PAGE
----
Air Force ROTC no longer offered UCCS

12 February 2019

Cambrea Hall

chall2@uccs.edu

    Due to manpower constraints, the UCCS Extension Unit of the Air Force Reserve Officers’ Training Corps (ROTC) Detachment 105 will close before the fall semester. Cadets will instead have to take Leadership Laboratory and Aerospace Science classes at the CU Boulder location once the fall semester starts.

    UCCS students for many years have participated in the CU Boulder Air Force ROTC unit. This required them to travel to Boulder to take their military science classes and participate in the AFROTC Detachment 105, but that changed in the fall 2017 semester when UCCS gained this program.

    “Most of these commuting students were scholarship students,” said Vice Chancellor for Administration and Finance Chuck Litchfield. “The cadre that started down here was not just for scholarship students, but for anyone interested in Air Force ROTC.”

    According to Litchfield, the Boulder unit agreed to assign some personnel to UCCS to gauge student interest levels.

    “We had a standing agreement with [Boulder] that would allow either parties to withdraw from the agreement with six months of notice,” said Litchfield.

    UCCS was notified that the Boulder unit would no longer remain in the agreement in December.

    “We were hoping that this would run for a couple of years while we tried to get our own unit, but the [CU] Air Force had some manpower issues that resulted in them pulling out from the agreement, ” said Litchfield.

    Colorado Springs is a military community. In the area, there are six bases: Peterson Air Force Base, Cheyenne Mountain Air Force Station, the Air Force Academy, Schriever Air Force Base and Fort Carson Army Post.

    “It was not a surprise that we had as many students as we did interested in the Air Force. We would like that capability to be on campus,” said Litchfield.

    Litchfield said that there were around 83 students in the UCCS cadre at the end of the fall semester.

    Cadets and leaders on campus were simultaneously made aware of the Boulder unit’s decision. Assistant Operations Officer Captain Julio Mueckay notified cadets of the change early this year.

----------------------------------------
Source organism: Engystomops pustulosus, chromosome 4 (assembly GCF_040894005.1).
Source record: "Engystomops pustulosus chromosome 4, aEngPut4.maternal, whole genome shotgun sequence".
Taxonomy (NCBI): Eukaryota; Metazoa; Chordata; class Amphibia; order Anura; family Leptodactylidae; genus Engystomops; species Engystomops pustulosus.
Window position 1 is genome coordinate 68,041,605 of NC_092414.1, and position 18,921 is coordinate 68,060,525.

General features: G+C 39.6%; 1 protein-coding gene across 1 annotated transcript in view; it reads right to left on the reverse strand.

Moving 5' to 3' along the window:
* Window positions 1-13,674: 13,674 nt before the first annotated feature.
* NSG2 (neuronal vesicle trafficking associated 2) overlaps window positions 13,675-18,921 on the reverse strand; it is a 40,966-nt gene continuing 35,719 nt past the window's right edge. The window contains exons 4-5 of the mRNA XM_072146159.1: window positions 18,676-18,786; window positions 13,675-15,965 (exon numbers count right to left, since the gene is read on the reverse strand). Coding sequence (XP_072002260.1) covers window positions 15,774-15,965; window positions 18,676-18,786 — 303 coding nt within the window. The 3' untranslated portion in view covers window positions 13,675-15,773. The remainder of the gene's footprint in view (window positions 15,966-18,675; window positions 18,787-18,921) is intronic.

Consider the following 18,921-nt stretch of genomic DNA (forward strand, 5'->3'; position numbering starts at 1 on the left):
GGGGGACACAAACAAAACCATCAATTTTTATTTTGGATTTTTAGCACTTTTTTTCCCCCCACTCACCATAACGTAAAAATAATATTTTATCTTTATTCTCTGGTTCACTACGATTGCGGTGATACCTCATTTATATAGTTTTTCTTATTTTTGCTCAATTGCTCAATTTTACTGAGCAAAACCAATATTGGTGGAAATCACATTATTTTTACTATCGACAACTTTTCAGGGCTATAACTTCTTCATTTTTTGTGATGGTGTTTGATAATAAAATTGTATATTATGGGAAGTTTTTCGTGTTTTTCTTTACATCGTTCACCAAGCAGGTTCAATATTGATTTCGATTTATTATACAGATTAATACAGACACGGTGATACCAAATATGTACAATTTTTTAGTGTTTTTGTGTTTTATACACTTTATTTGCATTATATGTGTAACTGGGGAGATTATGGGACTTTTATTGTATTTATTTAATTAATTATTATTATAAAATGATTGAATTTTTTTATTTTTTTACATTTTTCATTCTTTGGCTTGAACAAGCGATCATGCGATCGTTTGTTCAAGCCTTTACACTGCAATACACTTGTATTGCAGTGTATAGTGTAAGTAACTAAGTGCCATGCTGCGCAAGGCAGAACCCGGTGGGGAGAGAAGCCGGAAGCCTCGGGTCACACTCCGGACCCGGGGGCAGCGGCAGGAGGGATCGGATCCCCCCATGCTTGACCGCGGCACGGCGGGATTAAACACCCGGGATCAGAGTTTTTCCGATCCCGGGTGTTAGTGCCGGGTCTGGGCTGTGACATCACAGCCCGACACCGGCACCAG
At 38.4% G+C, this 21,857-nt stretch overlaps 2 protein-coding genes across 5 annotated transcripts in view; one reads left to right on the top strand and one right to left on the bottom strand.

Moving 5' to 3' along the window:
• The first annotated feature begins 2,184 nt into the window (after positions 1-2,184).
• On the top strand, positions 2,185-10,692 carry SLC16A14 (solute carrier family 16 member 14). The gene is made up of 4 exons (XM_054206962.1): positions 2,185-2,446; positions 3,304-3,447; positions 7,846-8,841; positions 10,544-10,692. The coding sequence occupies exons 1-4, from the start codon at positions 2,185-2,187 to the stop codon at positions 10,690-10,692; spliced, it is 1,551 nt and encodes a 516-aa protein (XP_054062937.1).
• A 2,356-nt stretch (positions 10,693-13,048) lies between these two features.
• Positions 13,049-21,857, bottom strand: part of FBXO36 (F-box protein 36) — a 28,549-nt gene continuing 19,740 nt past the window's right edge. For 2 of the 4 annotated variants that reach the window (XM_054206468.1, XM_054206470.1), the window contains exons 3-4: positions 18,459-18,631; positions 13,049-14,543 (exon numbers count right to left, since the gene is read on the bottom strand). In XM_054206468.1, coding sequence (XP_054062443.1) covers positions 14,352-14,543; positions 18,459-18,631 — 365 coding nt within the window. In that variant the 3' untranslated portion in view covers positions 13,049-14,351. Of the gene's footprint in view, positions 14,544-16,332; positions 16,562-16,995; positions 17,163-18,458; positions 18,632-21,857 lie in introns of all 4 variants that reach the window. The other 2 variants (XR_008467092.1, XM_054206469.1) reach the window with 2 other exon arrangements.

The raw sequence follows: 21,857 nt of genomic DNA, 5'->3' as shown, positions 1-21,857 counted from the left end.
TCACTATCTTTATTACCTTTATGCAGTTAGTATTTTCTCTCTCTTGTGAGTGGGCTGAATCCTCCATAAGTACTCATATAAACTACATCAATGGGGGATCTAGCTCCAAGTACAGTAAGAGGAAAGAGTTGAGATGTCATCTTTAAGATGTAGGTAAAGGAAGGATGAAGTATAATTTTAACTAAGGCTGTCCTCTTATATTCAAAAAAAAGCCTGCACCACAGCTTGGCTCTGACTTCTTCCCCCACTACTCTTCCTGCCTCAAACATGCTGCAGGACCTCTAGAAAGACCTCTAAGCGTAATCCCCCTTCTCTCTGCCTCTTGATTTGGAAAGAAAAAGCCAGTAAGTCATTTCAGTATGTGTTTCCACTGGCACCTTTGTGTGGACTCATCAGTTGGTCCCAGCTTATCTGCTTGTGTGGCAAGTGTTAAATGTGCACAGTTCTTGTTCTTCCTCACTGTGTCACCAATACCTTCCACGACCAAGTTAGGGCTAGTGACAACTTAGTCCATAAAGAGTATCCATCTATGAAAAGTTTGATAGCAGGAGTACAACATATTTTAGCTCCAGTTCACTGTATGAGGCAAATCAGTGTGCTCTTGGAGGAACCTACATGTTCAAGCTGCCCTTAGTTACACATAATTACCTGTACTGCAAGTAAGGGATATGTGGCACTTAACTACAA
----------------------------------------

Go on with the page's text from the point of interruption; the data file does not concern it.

“If we have choice in the matter, we absolutely want UCCS to have its own Air Force ROTC unit. That is our long-term goal,” said Litchfield. “We are already working with the Air Force to find alternatives for our 80 students in the fall of 2019.”

    Litchfield was unsure what those alternatives would look like, but he did meet with the Colonel James Hudson of the Air Force ROTC units in the northwest part of the country, including Boulder.

    “He and I have been talking about the ways in which we can support students going forward,” said Litchfield.

    In order for UCCS to have its own unit, paperwork requesting a unit must be filled out for the Secretary of the Air Force. The entire process requires a tremendous amount of political support.

    “This matters to the campus. It matters to the campus leadership,” said Litchfield. “If there is any way we can support those 80 students that have shown an interest in Air Force ROTC, we are going to explore those options.”

    Litchfield said that UCCS hoped to be able to give cadets news of what their options are mid-way through spring semester.

    According to the U.S. Air Force ROTC website, Air Force ROTC is offered at more than 1,100 colleges and universities across the country,

    “We know that cadets want to make plans. We want them to find their academic journey here and if that results in a commission in the Air Force afterwards, we support that,” he said.

    According to Litchfield, ROTC students, in general, have a tendency to be more persistent in terms of their ability to get to graduation. ROTC students reap many benefits in team working, leadership and other personal skills.  

    “For a community like Colorado Springs, the Air Force is as much a part of the fabric here as any other community,” said Litchfield. “It makes plenty of sense for the Air Force to have a presence on campus just like the Army, [McCord-Herbst Student] Veteran Center and a number of other student organizations.”

    “While this was very successful, manpower constraints within the Air Force are not allowing them to continue the UCCS Extension Unit,” said Provost Thomas Christensen via email. “Starting in fall 2019, our students will return to the previous situation of travelling to Boulder to participate in AF ROTC. Our campus remains very interested in working with the Air Force to establish a presence of AF ROTC on our campus.”

   The UCCS cadre declined to comment on the Extension Unit of the AFROTC Detachment 105 closing.

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